BANGALURA, India Infineon Technologies is likely to be the technology partner in the Indian semiconductor manufacturing plant planned by Hindustan Semiconductor Manufacturing Company (HSMC), a company floated by Devendra Verma, Managing Partner of the California-based investment company, Edgewood.
Although Verma, who is the chairman of HSMC, refused to mention any funding or technology partners for the $4.2 billion venture, saying that there was a non-disclosure agreement, reliable sources suggest Infineon (Munich, Germany) is the most likely as the technology partner in the venture.
A formal announcement is expected later this month.
The fab will focus on four products chipsets for mobile phones, direct to home TV set top boxes, automotive and smart cards. The first line, which would represent an investment of $1 billion, is scheduled to use 90-nm and 130-nm processes and 200-mm wafers.
"We have been working with the government for over a year and we would be making the announcement and our technology partners on March 28. We will be filing the application immediately thereafter and about 4 -5 weeks later we would be finalizing the location of the fab," Verma said.
Verna has been one of the key players over the past 18 moths championing the case for semiconductor manufacturing in India, meeting with the Union minister of IT and Communications, Dayanidhi Maran.
Sources suggest the Minister will be making the announcement with Verma on March 28. "We were just waiting for the policy to be announced to make our stand on manufacturing clear," Verma added.
He was referring to the announcement late last month about India's long awaited semiconductor manufacturing policy, which paves the way for the country to make its mark on the global semiconductor map.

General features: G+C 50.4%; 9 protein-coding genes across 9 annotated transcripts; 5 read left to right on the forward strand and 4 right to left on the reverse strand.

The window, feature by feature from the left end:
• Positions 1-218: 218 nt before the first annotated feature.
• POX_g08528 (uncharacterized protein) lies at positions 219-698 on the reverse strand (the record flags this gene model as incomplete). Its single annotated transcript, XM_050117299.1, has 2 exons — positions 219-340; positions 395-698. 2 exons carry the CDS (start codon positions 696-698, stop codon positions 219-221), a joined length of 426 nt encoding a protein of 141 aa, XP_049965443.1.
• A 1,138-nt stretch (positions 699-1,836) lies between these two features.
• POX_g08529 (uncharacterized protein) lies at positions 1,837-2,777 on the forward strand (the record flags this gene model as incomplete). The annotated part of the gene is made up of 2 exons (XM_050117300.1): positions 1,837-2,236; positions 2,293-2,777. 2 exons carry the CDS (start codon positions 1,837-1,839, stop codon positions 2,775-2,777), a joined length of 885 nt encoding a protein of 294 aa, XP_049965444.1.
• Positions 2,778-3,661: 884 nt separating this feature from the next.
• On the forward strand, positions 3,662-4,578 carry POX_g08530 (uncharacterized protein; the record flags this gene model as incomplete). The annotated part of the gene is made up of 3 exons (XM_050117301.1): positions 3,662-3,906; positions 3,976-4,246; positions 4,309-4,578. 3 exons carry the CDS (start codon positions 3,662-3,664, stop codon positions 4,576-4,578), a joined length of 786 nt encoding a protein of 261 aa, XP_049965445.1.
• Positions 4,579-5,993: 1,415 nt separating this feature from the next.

Commenting on the potential here, Verma added: "Take for instance, Nokia. It manufactures about 50 million phones a year and if you take an average cost of the chipset at $20, you have a minimum market size of $1 billion. And, this is just one company we are talking about. Take cars or Direct-To-Home chipsets (with DTH cable players being allowed to sell their services in India) if you add up all the chipsets that would go into these products, there is a vast potential here."
Meanwhile the $3 billion Fab city by SemIndia, promoted by a NRI consortium and headed by Vinod Agarwal, is setting up the first phase of its ATMP plant in Hyderbad.
Dr Rajendra Singh, chairman and co-founder of India Electronics Manufacturing Corp is also readying to make an announcement soon. "Once we are fully operational, we would announce when and where we are setting up the fab in India," he said.
Videocon, India’s largest consumer durables company, as well as Nest Technologies, a leading IT services company from the south Indian state of Kerala, also announced plans recently to set up foundries in India, following the publication of the semiconductor industry policy last month.